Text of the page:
Exclusive Review: The Charisma of ‘Lupin’ is matchless!

A ‘thriller’ in every sense! Something that has made its way through after the epoch detective saga of ‘Sherlock Holmes’. A story about magical heists, familial relations, as well as racial stereotypes, ‘Lupin’ has mustered a vast majority of applause. Yes, the first ever French web series ‘Lupin’ has garnered immense heart warming responses soon after its release on Netflix. The binge watchers of Lupin have unanimously celebrated the charisma of the series once it made its foot in the door.

As far as the plot analysis is concerned, it narrates the unexpected turns of human life with respect to the tale of a father-son. Inspired by Maurice Leblanc’s gentleman thief, Arsène Lupin, the show follows the adventures of Assane Diop (Omar Sy), a master of disguise and all manner of civilized criminal behavior, as he tries to clear his father’s name.

Assane and his father, Babakar (Fargass Assandé), move to Paris from Senegal looking for a better life. Babakar gets work as a chauffeur with the wealthy Pellegrini family. The head of the family, Hubert (Hervé Pierre), is autocratic and brusque, his wife, Anne (Nicole Garcia), is kinder and his daughter, Juliette (Clotilde Hesme), shows a teasing interest in the 14-year-old Assane (Mamadou Haidara).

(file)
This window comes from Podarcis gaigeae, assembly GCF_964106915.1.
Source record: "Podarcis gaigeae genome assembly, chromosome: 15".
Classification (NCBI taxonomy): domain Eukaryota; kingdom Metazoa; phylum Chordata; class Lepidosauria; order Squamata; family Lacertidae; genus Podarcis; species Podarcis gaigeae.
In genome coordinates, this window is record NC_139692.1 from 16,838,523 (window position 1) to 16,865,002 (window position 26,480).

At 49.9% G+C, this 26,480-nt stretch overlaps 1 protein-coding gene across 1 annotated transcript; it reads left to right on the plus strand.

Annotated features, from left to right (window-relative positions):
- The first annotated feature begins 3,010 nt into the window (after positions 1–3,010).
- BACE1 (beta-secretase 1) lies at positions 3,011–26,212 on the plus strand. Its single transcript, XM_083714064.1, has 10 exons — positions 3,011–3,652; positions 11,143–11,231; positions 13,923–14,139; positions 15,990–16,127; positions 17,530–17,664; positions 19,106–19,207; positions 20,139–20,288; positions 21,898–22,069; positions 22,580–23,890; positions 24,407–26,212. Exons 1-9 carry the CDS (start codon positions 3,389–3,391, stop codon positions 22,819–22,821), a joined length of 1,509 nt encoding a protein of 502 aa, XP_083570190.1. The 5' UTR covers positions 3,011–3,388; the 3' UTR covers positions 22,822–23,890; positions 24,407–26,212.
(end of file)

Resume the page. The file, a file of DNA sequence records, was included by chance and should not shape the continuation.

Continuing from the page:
When a fabulous necklace that once adorned the doomed queen, Marie Antoinette, and now belonging to the Pellegrini family goes missing, Babakar is suspected. Even without hard evidence, Babakar is put in prison where he hangs himself and Assane is orphaned.

Lupin: An iconoclastic saga of ‘Binary’ demolition!

Twenty-five years later, the queen’s necklace comes up for auction at the Louvre and who should be in on the proceedings but Assane? The necklace is stolen and the police are running in circles trying to find the thief who apparently spirited away the necklace under the highest security.

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The show comprising of five episodes in total, is structured in an epistolary cum story telling fashion where Babakar, the father unveils the mystery of Lupin to his son through a story book. We also spend time with Assane’s growing up, how he was sent to a good school by a mysterious benefactor and Claire (Ludivine Sagnier) befriends him when all the other posh students try to put him down. A perfect portrayal of race-class stereotypes indeed.

As a whole, the show is an advisably perfect watch for all the audience out there from variegated strata. With its exhaustively nail biting criticism of racial stereotypes and solid substance of frothy crime-caper energy ‘Lupin’ on Netflix indeed gainsays the binary tendencies of the society, leaving them tight lipped!

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